Just a few months ago, a coalition of Fortune 500 CEOs, governors, educators, and nonprofit leaders signed an open letter asking the Federal government to fund computer science education. Hence, integrating computer science into K-12 curriculum would satisfy the demands of parents, students, local governments, educators and employers, creating strong bonds between educational institutions and the job market.

The opportunity to close the talent-demand gap is greatest when it comes to providing girls and women with computer science education. Our tech talent pool is far less diverse than it was a few decades ago. In the 1980s, women were awarded nearly 40 percent of computer science degrees, but today they are graduating with a dismal 18 percent of awarded degrees.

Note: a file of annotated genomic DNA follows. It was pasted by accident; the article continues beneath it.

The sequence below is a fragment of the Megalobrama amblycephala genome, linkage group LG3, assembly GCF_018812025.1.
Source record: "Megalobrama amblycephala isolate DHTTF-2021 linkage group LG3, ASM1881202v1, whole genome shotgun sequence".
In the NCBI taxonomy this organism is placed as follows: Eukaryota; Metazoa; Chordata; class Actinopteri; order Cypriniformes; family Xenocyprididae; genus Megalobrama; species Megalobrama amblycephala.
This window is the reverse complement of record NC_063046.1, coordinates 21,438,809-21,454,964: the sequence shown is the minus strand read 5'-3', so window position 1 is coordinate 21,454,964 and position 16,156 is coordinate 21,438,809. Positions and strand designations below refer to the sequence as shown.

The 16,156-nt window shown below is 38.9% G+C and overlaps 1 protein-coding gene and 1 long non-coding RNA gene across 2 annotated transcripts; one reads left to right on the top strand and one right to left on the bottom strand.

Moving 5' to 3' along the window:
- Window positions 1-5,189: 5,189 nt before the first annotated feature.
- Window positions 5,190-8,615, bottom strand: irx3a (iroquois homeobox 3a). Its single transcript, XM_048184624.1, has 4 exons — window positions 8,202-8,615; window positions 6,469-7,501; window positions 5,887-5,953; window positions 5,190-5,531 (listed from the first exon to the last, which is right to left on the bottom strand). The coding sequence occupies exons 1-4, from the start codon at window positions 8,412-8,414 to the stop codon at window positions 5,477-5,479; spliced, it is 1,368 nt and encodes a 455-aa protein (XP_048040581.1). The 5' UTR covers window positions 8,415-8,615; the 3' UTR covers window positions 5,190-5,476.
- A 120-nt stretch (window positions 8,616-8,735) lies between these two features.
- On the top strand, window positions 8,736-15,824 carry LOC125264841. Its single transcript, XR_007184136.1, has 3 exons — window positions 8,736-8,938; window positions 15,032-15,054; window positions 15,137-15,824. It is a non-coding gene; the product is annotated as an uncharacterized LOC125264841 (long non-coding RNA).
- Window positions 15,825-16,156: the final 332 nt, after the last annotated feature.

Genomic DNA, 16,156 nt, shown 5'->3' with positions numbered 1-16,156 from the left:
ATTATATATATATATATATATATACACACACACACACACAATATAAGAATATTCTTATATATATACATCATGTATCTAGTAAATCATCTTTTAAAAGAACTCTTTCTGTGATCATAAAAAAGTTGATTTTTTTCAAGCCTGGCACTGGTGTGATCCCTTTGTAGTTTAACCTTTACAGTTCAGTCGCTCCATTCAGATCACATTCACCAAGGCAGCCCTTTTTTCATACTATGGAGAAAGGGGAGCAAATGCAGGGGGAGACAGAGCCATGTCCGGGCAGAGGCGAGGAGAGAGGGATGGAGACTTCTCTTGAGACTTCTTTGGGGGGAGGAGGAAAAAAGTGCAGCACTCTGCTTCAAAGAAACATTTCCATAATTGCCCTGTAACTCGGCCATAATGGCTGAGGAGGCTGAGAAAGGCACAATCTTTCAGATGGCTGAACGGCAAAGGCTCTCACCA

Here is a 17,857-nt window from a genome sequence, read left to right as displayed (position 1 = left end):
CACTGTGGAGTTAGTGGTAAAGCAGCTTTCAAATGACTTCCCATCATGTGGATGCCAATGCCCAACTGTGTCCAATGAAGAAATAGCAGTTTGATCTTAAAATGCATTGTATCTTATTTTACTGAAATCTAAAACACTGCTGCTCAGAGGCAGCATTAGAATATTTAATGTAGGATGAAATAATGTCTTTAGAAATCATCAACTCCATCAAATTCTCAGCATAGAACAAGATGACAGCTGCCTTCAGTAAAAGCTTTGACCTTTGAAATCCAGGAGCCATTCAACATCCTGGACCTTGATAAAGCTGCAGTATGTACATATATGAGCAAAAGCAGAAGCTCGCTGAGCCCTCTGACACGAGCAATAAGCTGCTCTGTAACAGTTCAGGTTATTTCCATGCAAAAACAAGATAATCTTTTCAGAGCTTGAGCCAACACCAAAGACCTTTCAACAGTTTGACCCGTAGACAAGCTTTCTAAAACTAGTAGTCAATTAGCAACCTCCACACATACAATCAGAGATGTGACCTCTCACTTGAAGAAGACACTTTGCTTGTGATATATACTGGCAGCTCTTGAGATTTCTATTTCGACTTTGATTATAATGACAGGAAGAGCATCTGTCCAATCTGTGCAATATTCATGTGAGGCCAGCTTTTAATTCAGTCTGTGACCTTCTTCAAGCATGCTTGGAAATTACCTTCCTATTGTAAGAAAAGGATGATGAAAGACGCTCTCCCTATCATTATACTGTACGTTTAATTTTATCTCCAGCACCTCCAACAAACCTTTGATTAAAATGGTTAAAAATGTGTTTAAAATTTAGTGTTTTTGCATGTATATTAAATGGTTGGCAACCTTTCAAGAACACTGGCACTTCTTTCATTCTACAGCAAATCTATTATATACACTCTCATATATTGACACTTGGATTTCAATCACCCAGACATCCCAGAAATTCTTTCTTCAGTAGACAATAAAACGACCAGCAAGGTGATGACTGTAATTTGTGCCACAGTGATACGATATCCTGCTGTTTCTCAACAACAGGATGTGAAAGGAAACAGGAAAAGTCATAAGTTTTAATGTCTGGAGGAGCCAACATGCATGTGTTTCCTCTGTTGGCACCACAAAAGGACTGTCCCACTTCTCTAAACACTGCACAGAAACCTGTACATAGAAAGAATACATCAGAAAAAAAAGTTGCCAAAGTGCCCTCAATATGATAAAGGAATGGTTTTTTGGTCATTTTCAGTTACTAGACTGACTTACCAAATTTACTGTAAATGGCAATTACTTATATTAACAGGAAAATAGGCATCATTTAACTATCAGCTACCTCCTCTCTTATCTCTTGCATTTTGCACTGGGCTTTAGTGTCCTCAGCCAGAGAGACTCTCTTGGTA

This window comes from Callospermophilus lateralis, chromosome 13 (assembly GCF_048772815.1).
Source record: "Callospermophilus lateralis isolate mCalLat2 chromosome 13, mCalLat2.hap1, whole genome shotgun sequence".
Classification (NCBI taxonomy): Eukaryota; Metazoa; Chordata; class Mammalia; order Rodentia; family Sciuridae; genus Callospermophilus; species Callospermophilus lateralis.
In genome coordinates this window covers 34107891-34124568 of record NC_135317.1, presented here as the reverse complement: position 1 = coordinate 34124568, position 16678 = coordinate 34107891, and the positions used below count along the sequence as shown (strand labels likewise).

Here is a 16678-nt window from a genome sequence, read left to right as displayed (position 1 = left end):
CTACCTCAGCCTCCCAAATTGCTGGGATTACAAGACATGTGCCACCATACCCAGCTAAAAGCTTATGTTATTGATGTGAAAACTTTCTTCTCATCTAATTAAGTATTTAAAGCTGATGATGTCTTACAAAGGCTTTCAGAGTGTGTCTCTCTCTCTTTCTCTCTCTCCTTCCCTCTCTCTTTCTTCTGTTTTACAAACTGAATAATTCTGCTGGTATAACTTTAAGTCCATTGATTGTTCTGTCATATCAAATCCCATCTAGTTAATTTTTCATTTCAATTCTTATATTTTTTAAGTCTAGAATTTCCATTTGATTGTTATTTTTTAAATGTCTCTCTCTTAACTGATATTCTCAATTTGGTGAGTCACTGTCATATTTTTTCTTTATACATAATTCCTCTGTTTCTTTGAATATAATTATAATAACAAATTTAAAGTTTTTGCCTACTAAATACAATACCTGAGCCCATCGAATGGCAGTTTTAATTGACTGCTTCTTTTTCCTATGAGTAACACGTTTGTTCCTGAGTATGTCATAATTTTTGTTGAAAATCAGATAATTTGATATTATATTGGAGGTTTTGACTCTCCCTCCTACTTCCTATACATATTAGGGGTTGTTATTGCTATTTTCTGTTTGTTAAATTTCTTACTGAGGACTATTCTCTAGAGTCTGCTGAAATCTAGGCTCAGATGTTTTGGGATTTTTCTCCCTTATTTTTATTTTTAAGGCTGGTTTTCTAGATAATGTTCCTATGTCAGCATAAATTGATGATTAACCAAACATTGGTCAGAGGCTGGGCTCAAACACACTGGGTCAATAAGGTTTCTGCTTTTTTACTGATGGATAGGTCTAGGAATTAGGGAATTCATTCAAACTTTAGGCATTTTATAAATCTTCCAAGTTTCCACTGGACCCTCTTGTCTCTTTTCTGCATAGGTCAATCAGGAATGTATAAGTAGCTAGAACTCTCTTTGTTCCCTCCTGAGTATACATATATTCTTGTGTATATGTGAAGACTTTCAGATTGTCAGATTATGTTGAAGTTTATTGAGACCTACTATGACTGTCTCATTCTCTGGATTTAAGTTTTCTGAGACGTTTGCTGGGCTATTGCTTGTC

Increasing the amount of women in the tech pipeline would help alleviate the strain on demand and increase the diversity of talent available. In other words, increasing the participation of women (and other underrepresented groups) would allow us to more quickly solve the talent shortage.

This shortage is not without other serious consequences, especially for American national defense and cyber security where neither the government nor federal contractors are permitted to issue security clearances to non-citizens on temporary visas. At the moment, it is estimated that there are only 1,000 security specialists in the U.S. who have the specialized skills to effectively address threats in cyberspace. Our current need is at least ten times that amount.

In failing to address the connection between national security and computer science, a greater issue goes unaddressed: As the federal government takes steps to prevent cyber-attacks, who will design, build, and execute the programs necessary to protect us?